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Baz Luhrman

Everybodyís Free (to Wear Sunscreen)

from the ďSomething for EverybodyĒ CD

Ladies and Gentlemen of the Class of 97: Wear sunscreen! If I could offer you only one tip for the future, sunscreen would be it. The long-term benefits of sunscreen have been proved by scientists, whereas the rest of my advice has no basis more reliable than my own, meandering experience. I will dispense this advice... now.

Enjoy the power and beauty of your youth. But never mind, you will not understand the power and beauty of your youth until theyíve faded. But trust me, in twenty years, youíll look back at photos of yourself and recall in a way you canít grasp now, how much possibility lay before you and how fabulous you really looked. You are not as fat as you imagine.

Donít worry about the future, or worry, but know that worrying is just as affective as trying to solve an algebra equation by chewing bubble gum. The real troubles in your life are apt to be things that never crossed your worried mind. The kind that blindsides you at 4pm on some idle Tuesday.

Do one thing every day that scares you.

Sing.

Donít be reckless with other peoplesí hearts. Donít put up with people who are reckless with yours.

Floss.

Donít waste your time on jealously. Sometimes youíre ahead, sometimes youíre behind. The race is long, and in the end, itís only with yourself.

Remember compliments you receive, forget the insults. If you succeed in doing this, tell me how. Keep your old love letters; throw away your old bank statements.

Stretch.

Donít feel guilty if you donít know what to do with your life. The most interesting people I know didnít know at twenty-two what they wanted to do with their lives; some of the most interesting forty-year olds I know still donít.

Get plenty of calcium.

Be kind to your knees, youíll miss them when theyíre gone.

Maybe youíll marry, maybe you wonít. Maybe youíll have children, maybe you wonít. Maybe youíll divorce at forty, maybe youíll dance the ĎFunky Chickení on your 75th wedding anniversary. Whatever you do, donít congratulate yourself too much, or berate yourself either. Your choices are half chance. So are everybody elseís.

Enjoy your body. Use it every way you can. Donít be afraid of it or what other people think of it. Itís the greatest instrument youíll ever own.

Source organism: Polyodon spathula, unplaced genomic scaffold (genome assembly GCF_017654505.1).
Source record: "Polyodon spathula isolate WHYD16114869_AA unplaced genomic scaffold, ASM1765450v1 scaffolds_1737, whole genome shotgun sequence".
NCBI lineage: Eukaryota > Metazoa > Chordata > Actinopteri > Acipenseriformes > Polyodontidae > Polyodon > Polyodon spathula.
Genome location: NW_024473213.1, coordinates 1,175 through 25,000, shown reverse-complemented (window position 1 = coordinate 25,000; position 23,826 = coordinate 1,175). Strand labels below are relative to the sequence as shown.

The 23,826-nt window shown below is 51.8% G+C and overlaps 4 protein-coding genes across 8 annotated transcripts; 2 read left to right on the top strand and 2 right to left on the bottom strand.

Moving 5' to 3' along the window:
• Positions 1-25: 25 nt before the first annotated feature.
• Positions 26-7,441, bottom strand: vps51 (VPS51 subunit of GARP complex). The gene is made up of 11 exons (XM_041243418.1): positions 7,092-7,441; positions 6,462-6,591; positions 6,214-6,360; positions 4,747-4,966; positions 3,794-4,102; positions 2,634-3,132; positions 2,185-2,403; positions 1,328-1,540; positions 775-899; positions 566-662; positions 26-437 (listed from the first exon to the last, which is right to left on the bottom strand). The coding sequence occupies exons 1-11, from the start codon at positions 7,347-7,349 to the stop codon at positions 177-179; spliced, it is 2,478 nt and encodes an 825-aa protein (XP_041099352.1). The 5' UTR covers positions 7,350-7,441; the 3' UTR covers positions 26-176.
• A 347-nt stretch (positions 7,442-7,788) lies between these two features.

Dance. Even if you have nowhere to do it but your own living room. Read the directions even if you donít follow them.

Do not read beauty magazines, they will only make you feel ugly.

Brother and sister together will make it through. Someday a spirit will take you and guide you there. I know youíve been hurting but Iíve been waiting to be there for you, and Iíll be there just helping you out, whenever I can.

Get to know your parents. You never know when theyíll be gone for good. Be nice to your siblings. Theyíre your best link to your past and the most likely to stick with you in the future.

Understand that friends come and go. But with a precious few, you should hold on.

Work hard to bridge the gaps in geography and lifestyle, for as the older you get, the more you need the people you knew when you were young.

Live in New York City once, but leave before it makes you hard. Live in northern California once, but leave before it makes you soft.

Travel.

Accept certain inalienable truths: prices will rise, politicians will philander, you too will get old, and when you do, youíll fantasise that when you were young, prices were reasonable, politicians were noble and children respected their elders. Respect your elders.

Donít expect anyone else to support you. Maybe you have a trust fund, maybe youíll have a wealthy spouse, but you never know when either one might run out.

Donít mess too much with your hair, or by the time youíre forty, it will look eighty-five.

Be careful whose advice you buy, but, be patient with those who supply it. Advice is a form of nostalgia. Dispensing it is a way of wishing the past from the disposal, wiping it off, painting over the ugly parts and recycling it for more than itís worth. But trust me on the sunscreen.

Brother and sister together will make it through. Someday a spirit will take you and guide you there. I know youíve been hurting but Iíve been waiting to be there for you, and Iíll be there just helping you out, whenever I can.

While best known as a filmmaker, Baz Luhrmann also reached the pop charts in 1999 with the spoken-word novelty hit ďEverybodyís Free (To Wear Sunscreen).Ē A native of Australia, Luhrmann attended the prestigious National Institute of Dramatic Arts in Sydney, making his film debut in front of the camera in 1982ís The Winter of Our Dreams; a role in The Dark Room followed two years later. In 1986, he wrote and directed the stage play Strictly Ballroom, which his independent theatrical troupe the Six Years Old Company revived internationally on numerous occasions in the years to follow; additional Luhrmann stage productions of the period included an update of La Boheme and the musical Crocodile Creek. In 1992, Luhrmann wrote and directed the film version of Strictly Ballroom, an international smash which earned eight Australian Film Institute Awards, three British Academy Awards and the Cannes Film Festivalís Prix de Jeuness.